The Yungang Grottoes, ancient Buddhist temples located near the city of Datong in the Shanxi province of China, are excellent examples of rock-cut architecture. They are also one of the three most famous cave clusters or ancient scriptural sites of China, the other two being Longmen and Mogao.
The grottoes lie in the valley of the Shi Li river at the base of the Wuzhou Shan mountains, and contain stone carvings from the 5th and 6th centuries. In all there are 252 grottoes and 53 caves lining a distance of one kilometer, which have more than 51,000 Buddha statues and statuettes.
The caves have been divided into three parts on the basis of their cultural and relic definitions. The eastern part of the caves are dominated by 'Pagodas' while the western caves are much smaller in size with score of niches. The caves that lie in the center of these two have front and back chambers separated by hundreds of Buddha statues. The walls of these caves have been embossed with ancient Chinese motifs.
The construction on the Yungang Grottoes was started in 450 AD and they are a relic of the Northern Wei Dynasty. Not only did the sculptures absorb the essence of Indian gandhara Buddhist art, it also drew inspiration from the social norms of the time and combined the two in perfect harmony.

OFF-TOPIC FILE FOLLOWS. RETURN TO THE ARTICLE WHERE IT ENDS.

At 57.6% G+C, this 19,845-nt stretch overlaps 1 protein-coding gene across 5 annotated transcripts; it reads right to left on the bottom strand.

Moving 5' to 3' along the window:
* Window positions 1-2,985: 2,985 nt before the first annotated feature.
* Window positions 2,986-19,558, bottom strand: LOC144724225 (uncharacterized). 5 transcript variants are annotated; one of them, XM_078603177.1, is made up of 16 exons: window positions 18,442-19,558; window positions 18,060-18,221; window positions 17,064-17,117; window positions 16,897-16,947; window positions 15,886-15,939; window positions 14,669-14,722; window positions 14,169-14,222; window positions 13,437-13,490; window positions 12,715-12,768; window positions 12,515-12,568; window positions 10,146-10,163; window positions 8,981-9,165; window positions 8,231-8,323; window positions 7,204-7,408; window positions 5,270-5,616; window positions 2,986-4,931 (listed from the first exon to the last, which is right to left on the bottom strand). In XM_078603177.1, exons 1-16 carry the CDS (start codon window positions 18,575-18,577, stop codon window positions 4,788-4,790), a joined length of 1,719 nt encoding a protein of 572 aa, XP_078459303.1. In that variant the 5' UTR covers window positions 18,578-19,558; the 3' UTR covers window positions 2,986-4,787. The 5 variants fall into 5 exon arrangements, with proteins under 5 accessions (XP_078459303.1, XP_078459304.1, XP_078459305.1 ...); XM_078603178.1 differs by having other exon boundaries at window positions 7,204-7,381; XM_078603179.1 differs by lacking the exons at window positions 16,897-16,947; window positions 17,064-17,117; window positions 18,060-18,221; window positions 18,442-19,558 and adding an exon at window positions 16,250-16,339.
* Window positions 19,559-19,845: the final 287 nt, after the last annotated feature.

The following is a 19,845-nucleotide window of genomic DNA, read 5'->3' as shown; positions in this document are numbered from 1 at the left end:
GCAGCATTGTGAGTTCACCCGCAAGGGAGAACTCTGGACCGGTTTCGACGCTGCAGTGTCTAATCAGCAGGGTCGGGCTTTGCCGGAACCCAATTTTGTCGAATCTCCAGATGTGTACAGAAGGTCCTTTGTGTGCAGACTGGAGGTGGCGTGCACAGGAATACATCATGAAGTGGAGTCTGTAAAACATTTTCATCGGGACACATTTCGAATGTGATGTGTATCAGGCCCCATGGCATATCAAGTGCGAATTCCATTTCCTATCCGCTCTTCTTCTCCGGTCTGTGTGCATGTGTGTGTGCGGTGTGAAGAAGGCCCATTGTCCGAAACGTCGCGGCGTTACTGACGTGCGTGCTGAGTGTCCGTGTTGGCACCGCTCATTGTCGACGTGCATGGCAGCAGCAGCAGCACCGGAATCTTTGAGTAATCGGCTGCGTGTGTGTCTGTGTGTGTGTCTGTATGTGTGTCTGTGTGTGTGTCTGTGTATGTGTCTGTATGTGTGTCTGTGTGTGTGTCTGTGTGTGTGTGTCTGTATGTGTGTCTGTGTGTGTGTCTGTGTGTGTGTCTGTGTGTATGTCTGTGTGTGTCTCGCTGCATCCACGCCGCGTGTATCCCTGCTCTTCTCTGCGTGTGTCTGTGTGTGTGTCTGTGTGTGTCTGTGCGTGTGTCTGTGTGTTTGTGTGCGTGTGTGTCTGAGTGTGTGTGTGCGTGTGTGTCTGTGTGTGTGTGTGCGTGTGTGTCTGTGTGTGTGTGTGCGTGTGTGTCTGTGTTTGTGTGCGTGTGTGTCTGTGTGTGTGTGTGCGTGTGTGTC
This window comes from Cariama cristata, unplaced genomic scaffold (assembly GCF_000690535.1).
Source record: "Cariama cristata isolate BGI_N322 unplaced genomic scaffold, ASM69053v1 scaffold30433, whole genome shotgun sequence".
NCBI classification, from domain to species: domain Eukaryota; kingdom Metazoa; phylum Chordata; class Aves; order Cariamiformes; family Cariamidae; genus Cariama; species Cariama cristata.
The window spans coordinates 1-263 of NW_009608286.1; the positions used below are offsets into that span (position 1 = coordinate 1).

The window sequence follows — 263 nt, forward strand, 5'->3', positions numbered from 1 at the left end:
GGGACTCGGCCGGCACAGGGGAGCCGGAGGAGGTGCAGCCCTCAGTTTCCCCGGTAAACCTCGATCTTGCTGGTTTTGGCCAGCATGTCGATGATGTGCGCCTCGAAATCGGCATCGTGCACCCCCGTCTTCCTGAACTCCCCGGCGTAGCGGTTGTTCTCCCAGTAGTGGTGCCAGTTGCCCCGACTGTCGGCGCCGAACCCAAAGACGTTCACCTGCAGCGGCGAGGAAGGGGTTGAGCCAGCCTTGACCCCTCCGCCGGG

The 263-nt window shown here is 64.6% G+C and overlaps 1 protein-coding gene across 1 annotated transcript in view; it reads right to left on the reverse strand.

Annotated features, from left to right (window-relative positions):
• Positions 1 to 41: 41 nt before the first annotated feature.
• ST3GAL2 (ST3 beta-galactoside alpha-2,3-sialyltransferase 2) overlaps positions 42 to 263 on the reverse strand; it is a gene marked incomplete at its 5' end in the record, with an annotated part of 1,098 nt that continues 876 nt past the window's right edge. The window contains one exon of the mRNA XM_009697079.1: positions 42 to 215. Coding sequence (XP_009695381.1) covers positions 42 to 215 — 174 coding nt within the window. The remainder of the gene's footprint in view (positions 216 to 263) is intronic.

It was during the rein of an emperor by the name of Xiao Wen that a monk named Tanyao took up the task of constructing the Yungang Grottoes. Cave number six is the largest one at the site with a height of 20 meters. It contains a 15 meter high column decorated with Buddha statues and carvings. Surrounding the pillar on all four sides are 33 panels depicting the life story of Sakyamuni.
Most of the caves in the grottoes have been numbered, making it easier to remember them than a lot of tedious names.
Caves that deserve a special mention in the Yungang Grottoes are the ones numbered 16, 17, 18, 19, and 20. This cluster of five caves is called the Tan Yao Caves. They are very similar to each other in style but are definitely not identical. They all contain statues of five emperors by the names of Taizu, Taizong, Shizu, Gaozong, and Gaozu, expressing the theme that Buddha was the sole emperor.
While the statue in cave 20 is martial and stately, the one in 19 is thought to be very handsome and elegant. The one in 18 is considered to be the most dignified and yet the most lifelike.
The underlying similarity in all the five figures start with the thick lips, go on to big noses and slanted eyes and end with broad shoulders. These depict the ethnic and religious perceptions of the time that the statues were constructed.
The Yungang Grottoes are famous for their ability to graphically tell stories of past glory and culture to the hundreds of tourists who throng here everyday.
The Yungang Grottoes were made a world heritage site by UNESCO in 2001.
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